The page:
Sunday, December 27, 2015

Sanjay Leela Bhansali hits the right notes in 'Bajirao Mastani' -- It is about power, prowess, love and the caste politics of Chitpavan Brahmins

Sanjay Leela Bhansali loudly announces the disclaimer at the very beginning the film. He says events and characters have benn created to enhance its cinematic creativeness. In spite the intrusions of the imagination, the viewer comes away with enough information about the man Bajirao, the women, Kashi and Mastani, and the palace intrigues and casteist Brahiminical simmering in 18th century Poona, at a time when the Marathas were the dominant power in Indian politics. Now, this is a great achievement by any standards.

Unlike the Salim-Anarkali story, which K.Asif turned into a magnificent celluloid drama in 1960, which had no element of historical truth -- the true lovely story of Jahangair was one with Noor Jahan nee Mehrunissa -- Ashotush Gowarikar's 'Jodha Akbar'(2007) and Bhansali's 'Bajirao Mastani' (2015) bristle with historical facts and credible performances. Bhansali's 'Bajirao Mastani'should indeed serve as a popular historical study of Bajirao, the man who is most successful on the battlefield and who is a true romantic at the same time. Mastani is again a real woman, who is a fighter and a lover. The story has inherent dramatic potential. Bhansali takes every opportunity to imagine the drama and he succeeds.

The film gives a glimpse of Bajirao as a great military general, who defeats the the Nizam's forces and those of the Mughals. Poona emerges as the alternate power centre of Maratha power. It shows how the Chitpavan Brahmin household of the Peshwa comes to terms with the social and political reality of power and success. Bajirao, the brilliant military campaigner cannot be held back by rigid, small and narrow-minded Brahminical caste restrictions. His success lies in the fact that he is a free man in the intellectual sense of the term, and that is why he succeeds.

His love for Mastani is that of an honest and brave man. It shows that the Chitpavan Brahmins who are ready to deal with the world of different castes and different religions are trying desperately to preserve othodox Brahminism in the household and in the limited society of Poona! This is what makes Bhnsali's film fascinating. And perhaps, it gives an inkling of why the rising Maratha power under the Peshwas was shortlived. There were of course many other reasons. But the fact that the Chitpavan Brahmin Peshwas were also busy holding on to their own caste rules while dominating Indian politics of the day is a major social reason for their short-lived glory.

Bhansali has borrowed the sense of drama from K. Asif and the awe-inspiring technical grandeur from Zhang Yimou's 'The Hero" (2002). But these are not drawbacks. Bhansali makes them his own and he has made a lavish film. But it is the politics and real-life romance of Bajirao and Mastani that is more important than the lavish and grand scenes. Ranveer Singh excels as Bajirao. He shows the flair of a warrior as well as a lover. Priyanka Chopra essays a nuanced role of Kashi, the wife. Deepika Padukone as Mastani gives an honest performance. There are some scenes and some angles when she reminds one of Aishwarya Rai.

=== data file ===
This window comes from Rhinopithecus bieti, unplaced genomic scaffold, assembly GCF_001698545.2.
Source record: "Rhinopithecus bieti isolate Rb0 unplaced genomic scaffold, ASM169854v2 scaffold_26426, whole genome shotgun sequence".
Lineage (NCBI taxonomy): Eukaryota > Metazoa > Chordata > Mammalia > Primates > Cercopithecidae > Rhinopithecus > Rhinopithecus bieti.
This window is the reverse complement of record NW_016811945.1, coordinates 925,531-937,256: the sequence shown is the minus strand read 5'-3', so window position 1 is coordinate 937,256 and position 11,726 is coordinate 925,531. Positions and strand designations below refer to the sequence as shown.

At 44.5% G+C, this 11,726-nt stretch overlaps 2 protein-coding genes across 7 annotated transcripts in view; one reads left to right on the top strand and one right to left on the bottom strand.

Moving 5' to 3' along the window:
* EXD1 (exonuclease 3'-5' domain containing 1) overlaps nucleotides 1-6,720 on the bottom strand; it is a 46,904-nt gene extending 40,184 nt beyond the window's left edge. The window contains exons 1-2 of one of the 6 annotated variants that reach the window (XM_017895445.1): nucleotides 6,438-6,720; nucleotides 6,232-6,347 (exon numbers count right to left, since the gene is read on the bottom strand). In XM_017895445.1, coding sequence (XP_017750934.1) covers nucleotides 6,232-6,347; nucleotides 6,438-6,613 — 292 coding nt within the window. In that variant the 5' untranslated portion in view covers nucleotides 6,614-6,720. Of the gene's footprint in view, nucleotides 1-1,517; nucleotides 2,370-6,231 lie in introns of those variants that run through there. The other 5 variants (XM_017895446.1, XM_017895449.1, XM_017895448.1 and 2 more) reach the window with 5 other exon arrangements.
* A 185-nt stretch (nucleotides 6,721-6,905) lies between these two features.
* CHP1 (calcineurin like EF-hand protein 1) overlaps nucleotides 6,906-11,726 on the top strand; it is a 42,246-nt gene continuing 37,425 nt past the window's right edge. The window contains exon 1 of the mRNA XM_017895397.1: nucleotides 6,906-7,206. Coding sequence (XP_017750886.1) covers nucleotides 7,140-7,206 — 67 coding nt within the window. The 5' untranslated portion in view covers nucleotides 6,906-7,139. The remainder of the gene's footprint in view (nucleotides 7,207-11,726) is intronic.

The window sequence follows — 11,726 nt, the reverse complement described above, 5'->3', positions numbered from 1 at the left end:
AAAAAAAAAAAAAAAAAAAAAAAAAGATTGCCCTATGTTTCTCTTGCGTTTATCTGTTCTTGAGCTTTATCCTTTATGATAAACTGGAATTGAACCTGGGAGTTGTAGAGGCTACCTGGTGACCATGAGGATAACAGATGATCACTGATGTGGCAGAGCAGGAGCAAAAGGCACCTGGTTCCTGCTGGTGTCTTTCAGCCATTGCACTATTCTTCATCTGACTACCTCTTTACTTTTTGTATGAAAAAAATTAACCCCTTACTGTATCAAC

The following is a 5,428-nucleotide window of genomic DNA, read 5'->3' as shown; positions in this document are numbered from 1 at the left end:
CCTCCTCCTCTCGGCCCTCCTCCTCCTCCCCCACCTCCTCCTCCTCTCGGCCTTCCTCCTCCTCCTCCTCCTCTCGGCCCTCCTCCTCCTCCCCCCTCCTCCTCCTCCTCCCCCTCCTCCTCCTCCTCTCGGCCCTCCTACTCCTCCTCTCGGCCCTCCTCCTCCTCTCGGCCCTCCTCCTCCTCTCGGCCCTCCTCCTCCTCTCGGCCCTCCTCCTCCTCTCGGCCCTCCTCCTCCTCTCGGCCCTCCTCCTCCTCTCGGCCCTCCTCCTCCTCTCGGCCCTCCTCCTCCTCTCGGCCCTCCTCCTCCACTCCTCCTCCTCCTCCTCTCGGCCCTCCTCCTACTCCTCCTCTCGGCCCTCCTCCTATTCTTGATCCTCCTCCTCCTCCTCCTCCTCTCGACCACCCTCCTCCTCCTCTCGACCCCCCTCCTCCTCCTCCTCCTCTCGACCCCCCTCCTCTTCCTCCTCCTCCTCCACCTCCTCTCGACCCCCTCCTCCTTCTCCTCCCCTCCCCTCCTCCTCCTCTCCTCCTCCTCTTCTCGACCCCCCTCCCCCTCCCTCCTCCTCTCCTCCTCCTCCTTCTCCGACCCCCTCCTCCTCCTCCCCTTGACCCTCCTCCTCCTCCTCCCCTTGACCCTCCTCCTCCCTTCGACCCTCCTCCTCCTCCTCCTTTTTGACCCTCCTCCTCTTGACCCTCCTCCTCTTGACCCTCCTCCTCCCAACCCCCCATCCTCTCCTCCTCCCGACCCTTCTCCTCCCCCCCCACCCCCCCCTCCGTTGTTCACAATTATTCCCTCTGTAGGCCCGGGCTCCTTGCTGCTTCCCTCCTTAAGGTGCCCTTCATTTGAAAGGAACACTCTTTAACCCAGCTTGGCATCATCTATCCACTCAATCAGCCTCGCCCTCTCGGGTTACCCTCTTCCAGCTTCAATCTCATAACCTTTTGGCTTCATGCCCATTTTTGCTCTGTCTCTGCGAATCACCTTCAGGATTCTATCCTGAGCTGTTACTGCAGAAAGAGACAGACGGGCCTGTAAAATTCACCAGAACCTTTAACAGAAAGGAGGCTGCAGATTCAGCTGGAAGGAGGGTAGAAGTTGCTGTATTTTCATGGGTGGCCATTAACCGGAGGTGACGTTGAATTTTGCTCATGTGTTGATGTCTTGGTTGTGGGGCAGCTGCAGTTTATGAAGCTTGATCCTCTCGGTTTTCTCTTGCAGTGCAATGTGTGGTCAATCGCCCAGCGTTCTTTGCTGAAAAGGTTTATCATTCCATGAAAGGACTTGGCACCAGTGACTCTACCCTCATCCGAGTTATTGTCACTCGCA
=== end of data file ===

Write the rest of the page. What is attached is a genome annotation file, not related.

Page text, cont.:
Prakash Kapadia's dialogues are powerful, ironic, rhetorical, poetic. Production designers Saloni Dhatrak, Sriram Iyengar and Sujeet Sawant have done a great job. The music is good but it is not great. Which is perfect because one is not distracted by the music and the focus remains on the politics and the emotional tangles of the romance.


Mahendra said...

Reviewing a really well made movie makes it difficult to find glitches. This is one such movie. It escapes falling between history and fiction. K Asif bit is right, but six decades hence with better technology available, Sanjay has been able to excel Asif. The war scenes in Razia Sultan were poor by comparison. By far this is the most detailed portrayal of a historical battle in Indian cinema. Priyanka hasd a great role, performed well. Deepika as Mastani good, but more low key than she should have been in some scenes. No Sohrab Modi touch in dialogues, written as well as delivered, which is good. The conflict between saffron and green comes off well.

Parsa Rao said...

A very honest review of a well made Historical Movie.
The performances of Ranveer Singh and Priyanka Chopra stand out as more than Excellent. Par Excellance.
Priyanka Chopra essays the aggrieved wife's role with remarkable finesse and puts her soul into it.
Ranveer Singh amply justifies his selection for the Title Role which he plays to the hilt. Great performance.
Deepika as the other woman is good for the role which has far more limitations than one can think of. Yet she turns in a flawless performance.
On the whole a very satisfying movie experience which we did not have after Jodha Akbar in recent times. Congratulations, Mr. Bhansali, you did a perfect job.

Parsa V R Rao

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